Eastern vs. Western Thinking
If your agreements are getting too complicated, try approaching them from another direction.
I call them Kama Sutra contracts.
You may have seen one. They are those excruciatingly detailed legal agreements that accompany most venture financing deals.
I call them Kama Sutra contracts because if you look closely, you’ll see that these contracts are just detailed lists of all the ways the venture firm has been screwed before and every possible way they might get screwed in the future.
In the startup world, there are thousands of ways for a company to unravel. It’s impossible for a VC to anticipate all the possible ways this might impact their investment. So it’s somewhat reasonable for a VC to want to cover all the bases.
They accept that it’s OK to make a mistake. They just don’t want to make the same mistake twice.
So if some unanticipated outcomes cause a VC to lose its investment in one deal, they are going to cover themselves by including anticipatory language in every other contract they do. Do that enough times, for enough years, and you can understand why the contracts are as long and dense as they are.
But I see this approach used way too often in other areas.
Join a discord community these days and check out the “rules.” They go on for pages as the community tries to define every possible example of what constitutes bad behavior.
Corporations fall into this trap as well. Look at their vacation policies, their expense policies, and their travel policies. They try to cover every possible contingency – with the result that a set of policies meant to provide guidance as to what’s permissible, ends up creating a document so dense and convoluted that nobody reads it at all.
All three of these examples are symptoms of the same disease. They are all trying to define something by it’s boundaries.
In boundary thinking, something is either in, or something is out. It’s good or it’s bad. It’s legal or it’s illegal. It’s a very Western way of thinking.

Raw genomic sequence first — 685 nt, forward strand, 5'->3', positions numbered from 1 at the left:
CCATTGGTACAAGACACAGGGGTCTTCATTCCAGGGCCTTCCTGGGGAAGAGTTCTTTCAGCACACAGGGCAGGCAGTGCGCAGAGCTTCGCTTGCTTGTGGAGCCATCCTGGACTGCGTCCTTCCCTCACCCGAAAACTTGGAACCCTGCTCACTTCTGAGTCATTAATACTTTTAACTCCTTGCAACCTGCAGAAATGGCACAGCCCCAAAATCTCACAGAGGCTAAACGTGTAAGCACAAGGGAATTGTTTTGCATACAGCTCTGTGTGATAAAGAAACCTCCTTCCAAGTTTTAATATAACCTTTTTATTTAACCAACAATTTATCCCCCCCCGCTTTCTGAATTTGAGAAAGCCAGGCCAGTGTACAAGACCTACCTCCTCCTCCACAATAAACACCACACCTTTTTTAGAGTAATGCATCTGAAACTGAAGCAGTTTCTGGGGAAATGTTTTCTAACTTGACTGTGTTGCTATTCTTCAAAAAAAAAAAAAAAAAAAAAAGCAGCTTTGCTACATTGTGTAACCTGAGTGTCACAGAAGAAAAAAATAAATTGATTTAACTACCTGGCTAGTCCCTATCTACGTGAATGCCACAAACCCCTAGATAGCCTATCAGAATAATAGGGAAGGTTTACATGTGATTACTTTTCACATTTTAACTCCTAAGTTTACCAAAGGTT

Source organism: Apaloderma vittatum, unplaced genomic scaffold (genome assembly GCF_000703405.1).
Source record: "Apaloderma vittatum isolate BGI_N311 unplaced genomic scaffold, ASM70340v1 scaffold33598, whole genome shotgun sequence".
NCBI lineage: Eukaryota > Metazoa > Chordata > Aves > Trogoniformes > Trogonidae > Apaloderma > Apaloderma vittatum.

In this Western way, there is a bright line delineating right and wrong. You can get as close to the line as you want and still be OK, but as soon as you cross the line you are Not OK. This requires very specific rules about where that line is and what constitutes crossing it.
Although this is clear, it’s time-consuming, complicated, and inherently distrustful.
Instead, I’ve always aimed for an Eastern style, in which behavior is judged by it’s relative distance from a defined center, rather than by the crossing of some arbitrary boundary.
Let me give you a great example of how this Eastern and Western way of thinking can lead to totally different interpretations of the same incident.
In 2001, a US spy plane conducting surveillance in the South China Sea, collided with a Chinese interceptor plane and was forced to make an emergency landing on Chinese-held Hainan Island. China was indignant and refused to return the plane or its crew to the US.
The US was outraged. Yes, they had been spying. That was obvious. But at the time of the collision, the US jet was well outside the 12-mile line delineating international airspace. The US was adamant it had done nothing wrong.
The Chinese position was that the 12-mile line was not the point. The US plane was clearly spying, everyone knew it, and all the line provided was some guidance as to how bad it was. 50 miles outside the line, not bad at all. 50 miles inside the line, pretty egregious. Everything in between was just matters of degree.
It was a case of intention conflicting with rules.
Especially in a startup environment, where you just don’t have the resources to anticipate every possible outcome, I lean Eastern at every opportunity.
Last year, we were debating the rules for the Neverland entrepreneurial Discord. “This is an invitation only community” I reminded people. “Do we really need to lay out what the boundaries of good behavior looks like?” As a result, our “rules” are basically what we consider to be the center of what we are looking for: “be thoughtful, be helpful, be inclusive”.
Years ago, at Netflix, we made a conscious decision to build a culture for people with good judgement, rather than put in place a set of boundaries designed us to protect us from people with bad judgement. We slowly but surely began dismantling all of our policies for vacation, for travel and for expenses, and replaced them with a single objective for behavior: “spend the company’s money as if it were your own, and use your best judgement.”
Closer to home, I started my relationship with the general contractor who built my house with a handshake. Instead of a lengthy highly detailed contract covering every possible contingency (since, who has time for that?) we talked about what I wanted and what level of quality I was looking for. I promised to make sure that the lines of communication were open, and he assured me that he would spend each dollar as if it were his own.
In all three cases, not only did I save time (and money) by not requiring extensive negotiation over the “boundaries,” the real benefit was starting a relationship with trust, rather than suspicion.
As I’ve written before, trust can be a very powerful force. It’s always my go-to, but I’ll acknowledge that it isn’t always possible. We may never get to the point where we see a $100 million series D investment done on a handshake.
But we can always hope.
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